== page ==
Diabetes, Weight Loss

Of Blood Pressure and Running

If you are serious about fitness and can invest a few bucks you ought to give this on-the-fly blood pressure monitor some thought. If you are just getting into a fitness program and are still pretty far out of shape, this could be a great idea to make sure you don’t blow out a blood vessel or overwork yourself. If you need to check your blood pressure for health reasons this device makes it a piece of cake, because it is so much easier than a home unit with the big cuff and hose running to the display.

The only criticism I’ve ever heard about on-the-fly (OTF) units is they aren’t as accurate as the bigger and more expensive home units. I’ve tested mine against my home unit and the one in my doctor’s office and there is barely any variance.

At-home healthcare tests

It wasn’t that many years ago that any kind of at-home medical testing was virtually unheard of due to costs and level of training needed to administer the tests. Today there are many tests you can perform at home and there is virtually no learning curve. Several times each day at home and OTF I test my blood glucose and blood pressure. I also test my ketones several time a week, and periodically my A1c level, which I’ll cover in the future. Being able to test whenever you want is very cool, and invaluable if you are monitoring a health issue. The tests are also great for your fitness and nutrition program. That said, let’s see how you can use OTF blood pressure to, ideally, improve your cardio and weight training workouts.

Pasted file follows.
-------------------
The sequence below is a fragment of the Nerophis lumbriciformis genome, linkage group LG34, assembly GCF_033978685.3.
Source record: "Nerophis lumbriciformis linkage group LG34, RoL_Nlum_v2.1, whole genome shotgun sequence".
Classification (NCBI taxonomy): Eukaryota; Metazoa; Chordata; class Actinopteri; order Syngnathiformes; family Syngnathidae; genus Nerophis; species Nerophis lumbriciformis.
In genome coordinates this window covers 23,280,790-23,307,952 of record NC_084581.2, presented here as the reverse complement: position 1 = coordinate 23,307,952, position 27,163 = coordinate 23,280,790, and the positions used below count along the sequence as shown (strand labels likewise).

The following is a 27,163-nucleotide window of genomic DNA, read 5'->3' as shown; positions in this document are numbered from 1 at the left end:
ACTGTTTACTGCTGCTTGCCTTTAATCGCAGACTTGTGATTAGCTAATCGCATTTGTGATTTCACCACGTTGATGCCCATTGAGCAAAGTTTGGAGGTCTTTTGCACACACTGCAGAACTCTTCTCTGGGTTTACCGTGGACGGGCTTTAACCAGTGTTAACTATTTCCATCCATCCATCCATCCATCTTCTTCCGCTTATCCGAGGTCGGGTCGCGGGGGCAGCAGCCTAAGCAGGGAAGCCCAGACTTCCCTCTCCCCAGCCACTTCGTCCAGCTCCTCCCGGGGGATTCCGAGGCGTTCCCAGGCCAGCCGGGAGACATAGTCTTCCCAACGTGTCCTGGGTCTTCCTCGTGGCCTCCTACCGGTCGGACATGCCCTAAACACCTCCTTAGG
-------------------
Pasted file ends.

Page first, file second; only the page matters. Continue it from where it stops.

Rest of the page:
Having had family members with serious health problems, and having almost died myself just last year, I fully recognize that it might sound narcissistic to talk about performing medical procedures solely for fitness purposes. I say that because, truth be told, most fitness geeks are into it for reasons other than health, in other words they are trying to prove something or trying to look good. It is great that staying fit delivers a lot of health benefits, but it’s not why most people do workout.  I’m sure it would be a better world if all of us were more into prevention, but so far we aren’t wired that way. Now with that out of the way, I recently began using the small, portable wrist-worn blood pressure monitor pictured below …… so I could know my blood pressure while doing cardio. I got into on-the-fly testing because I take my bp several times daily, while seated, and, know that how I am breathing and what I am thinking about affects it considerably.  My interest was in learning how to breathe better while running and doing heavy lifting.

 Help, I forgot how to breathe.

This sounds odd, but I think a lot of us don’t breathe correctly. It’s true we breathe without having to think about it, but that doesn’t mean we’re getting the most out of each breath. Posture affects my breathing a lot.  Most of us spend a lot of time sitting, and some of us stand all day at work.  The longer you remain in one position the more apt your posture is to sort of collapse and mess up your breathing. Right now you are probably sitting so just try this: push back your shoulders and push out your chest a little bit and you will realize how collapsed you were. Here’s the point:  The collapsed posture happens to me when I run and when I lift weights, and I’m betting it happens to you, too.  So what?